Although it's always a good thing to have money to spend if not money to burn, the value of money is purely psychological. This is a difficult concept for most people to grasp, so I always draw the following analogy. If you walk into your local corner shop and present the suspicious grocer with a genuine £50 note, and he refuses it, you can buy zilch. On the other hand, if you pay for the same small item with a fake pound coin...
Now try that thought experiment with a parachute. Jump out of a plane with one, and if it is the genuine, correctly packed item, whether or not you believe in it, you can be assured of a safe landing, all things being equal.
Although most people don't grasp this concept, governments do, which is why forging banknotes or even possessing these contraband will land you in deep trouble. When we buy something we are exchanging a promise for goods or services, we obtain something today for the promise of something tomorrow. It can get complicated, but let's leave it at that. It follows then that if Mr A and Mr B have something each other wants, and their values are equivalent, they can trade on the spot. It's even easier if Mr A has something he doesn't want or need, but Mr B wants. He can simply give it to him rather than throw it away, the only caveats are that they can contact each other and make this one-way trade, which means that in the real rather than the cyber-world they have to be in close proximity. This is how Freecycle
and Freegle work. And sometimes they work amazingly well.
Earlier this year I had a new bathroom suite fitted, and the builders left behind two tins of paint at the top of my stair. Having ascertained they weren't coming back I could have thrown the cans out, but posted a message to my local Freecycle group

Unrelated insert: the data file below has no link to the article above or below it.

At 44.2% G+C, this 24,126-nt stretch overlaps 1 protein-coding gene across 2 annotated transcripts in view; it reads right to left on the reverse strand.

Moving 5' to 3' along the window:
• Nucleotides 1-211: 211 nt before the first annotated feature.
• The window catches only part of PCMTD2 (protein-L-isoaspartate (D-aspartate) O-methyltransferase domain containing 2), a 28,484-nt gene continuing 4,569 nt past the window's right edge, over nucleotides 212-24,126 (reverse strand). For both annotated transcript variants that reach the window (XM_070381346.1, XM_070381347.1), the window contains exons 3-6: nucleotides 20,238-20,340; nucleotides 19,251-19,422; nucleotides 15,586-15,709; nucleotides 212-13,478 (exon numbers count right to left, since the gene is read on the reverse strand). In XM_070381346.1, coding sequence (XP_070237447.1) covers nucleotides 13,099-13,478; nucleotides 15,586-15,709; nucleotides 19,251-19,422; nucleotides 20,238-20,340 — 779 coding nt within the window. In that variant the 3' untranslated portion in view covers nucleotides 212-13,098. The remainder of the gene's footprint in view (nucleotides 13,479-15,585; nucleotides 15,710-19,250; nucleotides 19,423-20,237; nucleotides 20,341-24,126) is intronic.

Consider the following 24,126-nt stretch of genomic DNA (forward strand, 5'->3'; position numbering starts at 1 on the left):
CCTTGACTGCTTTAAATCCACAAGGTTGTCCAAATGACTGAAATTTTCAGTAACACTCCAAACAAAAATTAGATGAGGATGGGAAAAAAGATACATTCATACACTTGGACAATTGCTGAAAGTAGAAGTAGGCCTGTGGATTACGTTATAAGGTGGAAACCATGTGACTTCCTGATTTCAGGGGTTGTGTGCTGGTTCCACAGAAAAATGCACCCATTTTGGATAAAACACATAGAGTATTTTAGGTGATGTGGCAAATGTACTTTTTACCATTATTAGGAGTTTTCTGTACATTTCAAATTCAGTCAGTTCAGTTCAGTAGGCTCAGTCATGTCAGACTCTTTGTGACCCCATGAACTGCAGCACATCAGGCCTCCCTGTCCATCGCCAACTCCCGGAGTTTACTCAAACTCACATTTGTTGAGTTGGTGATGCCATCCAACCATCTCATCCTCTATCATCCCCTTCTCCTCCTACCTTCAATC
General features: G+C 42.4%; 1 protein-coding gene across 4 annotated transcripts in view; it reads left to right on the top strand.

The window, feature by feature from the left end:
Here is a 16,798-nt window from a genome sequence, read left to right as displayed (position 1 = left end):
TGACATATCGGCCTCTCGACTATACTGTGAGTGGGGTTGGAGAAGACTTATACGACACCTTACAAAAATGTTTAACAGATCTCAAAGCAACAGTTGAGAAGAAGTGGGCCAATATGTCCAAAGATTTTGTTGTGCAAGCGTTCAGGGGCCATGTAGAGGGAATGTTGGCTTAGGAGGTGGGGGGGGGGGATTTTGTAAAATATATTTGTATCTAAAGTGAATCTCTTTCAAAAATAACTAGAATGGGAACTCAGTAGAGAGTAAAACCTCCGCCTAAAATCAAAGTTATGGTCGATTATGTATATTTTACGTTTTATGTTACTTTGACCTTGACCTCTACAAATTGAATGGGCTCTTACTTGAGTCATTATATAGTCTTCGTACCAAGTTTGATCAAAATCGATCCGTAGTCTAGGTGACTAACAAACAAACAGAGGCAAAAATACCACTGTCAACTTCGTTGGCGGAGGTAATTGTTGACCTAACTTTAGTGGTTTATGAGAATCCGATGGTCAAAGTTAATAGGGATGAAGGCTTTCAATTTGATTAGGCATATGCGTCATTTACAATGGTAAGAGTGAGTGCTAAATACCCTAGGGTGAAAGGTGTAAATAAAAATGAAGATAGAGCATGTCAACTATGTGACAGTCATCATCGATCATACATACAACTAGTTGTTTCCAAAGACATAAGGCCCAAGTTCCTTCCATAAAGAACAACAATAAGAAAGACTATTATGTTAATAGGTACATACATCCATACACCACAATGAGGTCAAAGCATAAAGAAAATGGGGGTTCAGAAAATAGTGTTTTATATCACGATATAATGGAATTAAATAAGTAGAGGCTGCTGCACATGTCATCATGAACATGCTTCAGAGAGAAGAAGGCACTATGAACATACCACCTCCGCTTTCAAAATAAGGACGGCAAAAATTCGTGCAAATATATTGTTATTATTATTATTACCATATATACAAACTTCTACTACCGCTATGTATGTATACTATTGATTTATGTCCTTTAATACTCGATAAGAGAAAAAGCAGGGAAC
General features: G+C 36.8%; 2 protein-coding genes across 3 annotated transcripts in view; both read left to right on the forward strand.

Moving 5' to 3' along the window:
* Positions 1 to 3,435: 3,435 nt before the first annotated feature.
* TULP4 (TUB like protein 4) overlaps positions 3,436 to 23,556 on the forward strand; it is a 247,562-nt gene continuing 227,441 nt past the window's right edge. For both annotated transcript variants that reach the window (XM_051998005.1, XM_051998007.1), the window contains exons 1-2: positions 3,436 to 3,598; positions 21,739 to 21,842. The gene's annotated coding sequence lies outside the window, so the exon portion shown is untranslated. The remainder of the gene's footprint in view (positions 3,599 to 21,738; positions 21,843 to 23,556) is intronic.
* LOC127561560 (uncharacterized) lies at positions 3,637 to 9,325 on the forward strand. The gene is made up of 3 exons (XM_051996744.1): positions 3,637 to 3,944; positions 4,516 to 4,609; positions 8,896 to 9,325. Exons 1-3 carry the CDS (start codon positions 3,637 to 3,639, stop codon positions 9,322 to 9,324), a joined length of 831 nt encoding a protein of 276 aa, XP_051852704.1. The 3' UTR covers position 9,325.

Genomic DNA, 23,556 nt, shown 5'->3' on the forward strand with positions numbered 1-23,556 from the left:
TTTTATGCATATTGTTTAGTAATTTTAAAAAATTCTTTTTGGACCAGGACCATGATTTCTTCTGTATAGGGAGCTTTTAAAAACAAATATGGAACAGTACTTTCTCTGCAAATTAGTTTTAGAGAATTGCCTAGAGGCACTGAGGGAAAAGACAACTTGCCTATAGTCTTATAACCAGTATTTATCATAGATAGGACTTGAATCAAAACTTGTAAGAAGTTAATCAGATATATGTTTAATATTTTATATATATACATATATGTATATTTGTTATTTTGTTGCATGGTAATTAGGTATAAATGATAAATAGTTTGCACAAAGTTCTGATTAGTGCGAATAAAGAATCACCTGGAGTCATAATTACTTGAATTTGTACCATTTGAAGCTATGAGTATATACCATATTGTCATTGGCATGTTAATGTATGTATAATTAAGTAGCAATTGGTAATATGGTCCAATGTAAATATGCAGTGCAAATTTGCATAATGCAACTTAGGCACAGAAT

My message was posted at 10.05am; I had messages from no less than 5 people in quick succession, shortly after ten past eleven a lady was at my door, and I posted my TAKEN message at 11.16, which would probably qualify for the Guinness Book Of Records
Okay, that was exceptional, sometimes there are no responses, and as might be suspected, there are always more potential takers than givers. To date I have made little use of Freecycle, but many years ago - the last Millennium, in fact - I did use LETSLINK
; I supplied the material, and a lady in Lewisham knitted me two massive scarves. That was the only trade I managed, and from the little I have seen of LETS, I have not been overly impressed, nor have I been impressed with the barter groups I have found on-line, but these are things we can and should be developing at a local level. Passing on or using stuff that will only be thrown away is good for the environment and can't be bad for us, while especially for the unemployed or those on low incomes, trading services even on a small scale can only be beneficial both economically and in helping to develop and preserve a community spirit.